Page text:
That is to say, that not judging a person on her merits is discriminatory. Unless, of course, you're trans. Then it's totes feminist.

Next: I'll take this to Tiger Beatdown and do some feminism and gender analysis.

Thursday, February 4, 2010

Where In The World Is C.L. Minou?

Well, for once, back here.

I do apologize, ducks. This has been a slightly weird week: I mean, I was in the Guardian, and the Carnival, and also work was busy (I was doing stuff at 10 pm on Tuesday) and oh yeah it was my birthday yesterday and so I had to go out and have drinks with my girlfriends (and one of their boyfriends: he was our Designated Boy.) And then back to work but oh yeah, my enormous cat, Fafhrd, the Grey Mouser, has been sick and I had to take him to the vet, which will set back my primary financial mission for 2010, the Payinge Off Of Ye Ginormous Credite Carde Debte.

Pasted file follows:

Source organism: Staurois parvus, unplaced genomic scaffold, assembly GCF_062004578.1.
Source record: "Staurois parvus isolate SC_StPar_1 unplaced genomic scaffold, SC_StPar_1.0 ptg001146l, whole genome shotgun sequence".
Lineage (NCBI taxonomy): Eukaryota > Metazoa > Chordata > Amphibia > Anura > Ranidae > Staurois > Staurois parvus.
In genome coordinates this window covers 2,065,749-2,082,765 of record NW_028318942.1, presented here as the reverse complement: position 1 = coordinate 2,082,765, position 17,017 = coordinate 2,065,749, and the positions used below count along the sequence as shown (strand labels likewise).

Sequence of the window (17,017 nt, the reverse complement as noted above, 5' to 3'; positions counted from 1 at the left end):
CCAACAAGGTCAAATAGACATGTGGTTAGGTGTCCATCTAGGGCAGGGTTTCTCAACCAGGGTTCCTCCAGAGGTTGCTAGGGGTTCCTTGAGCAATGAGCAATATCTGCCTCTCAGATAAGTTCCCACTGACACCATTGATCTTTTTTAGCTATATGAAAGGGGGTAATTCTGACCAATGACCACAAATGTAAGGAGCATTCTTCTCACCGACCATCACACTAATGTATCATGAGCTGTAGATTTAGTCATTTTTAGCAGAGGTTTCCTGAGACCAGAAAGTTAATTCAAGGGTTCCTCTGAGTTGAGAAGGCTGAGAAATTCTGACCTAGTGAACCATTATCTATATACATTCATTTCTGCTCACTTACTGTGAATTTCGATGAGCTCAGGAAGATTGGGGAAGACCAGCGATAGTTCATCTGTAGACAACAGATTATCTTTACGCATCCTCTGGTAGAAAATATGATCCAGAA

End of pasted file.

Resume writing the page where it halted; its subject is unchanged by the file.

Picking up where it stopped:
So: I know! Wild!

The other thing is my job. I'm glad I have it and it's mostly not particularly hard (even if they're paying me a lot less than I'm used to), and it's cool to be able to work from home--but after spending over ten hours at my desk, I tend to be a little too burned out to sit down and write. At least this week. I think that will sort out eventually.

But there will be more stuff, eventually! Here and at Tiger Beatdown. I have some thoughts about the whole Bindel thing and Second Wave radical feminism that ties into kyriarchy nicely. And I will eventually write something about "Heathers." Also, Sophie had a really good comment that tied into my post on Mary Daly and I just want you to know, Sophie, that I noticed! And have been thinking about it! And will, one of these days, write about it!

So, stay tuned, you who tune in. And if you're not tuning in, why not try? Although, given that you're not tuning in, I'm not so sure how it is you'll hear me ask you to tune in. But it all comes out in the wash.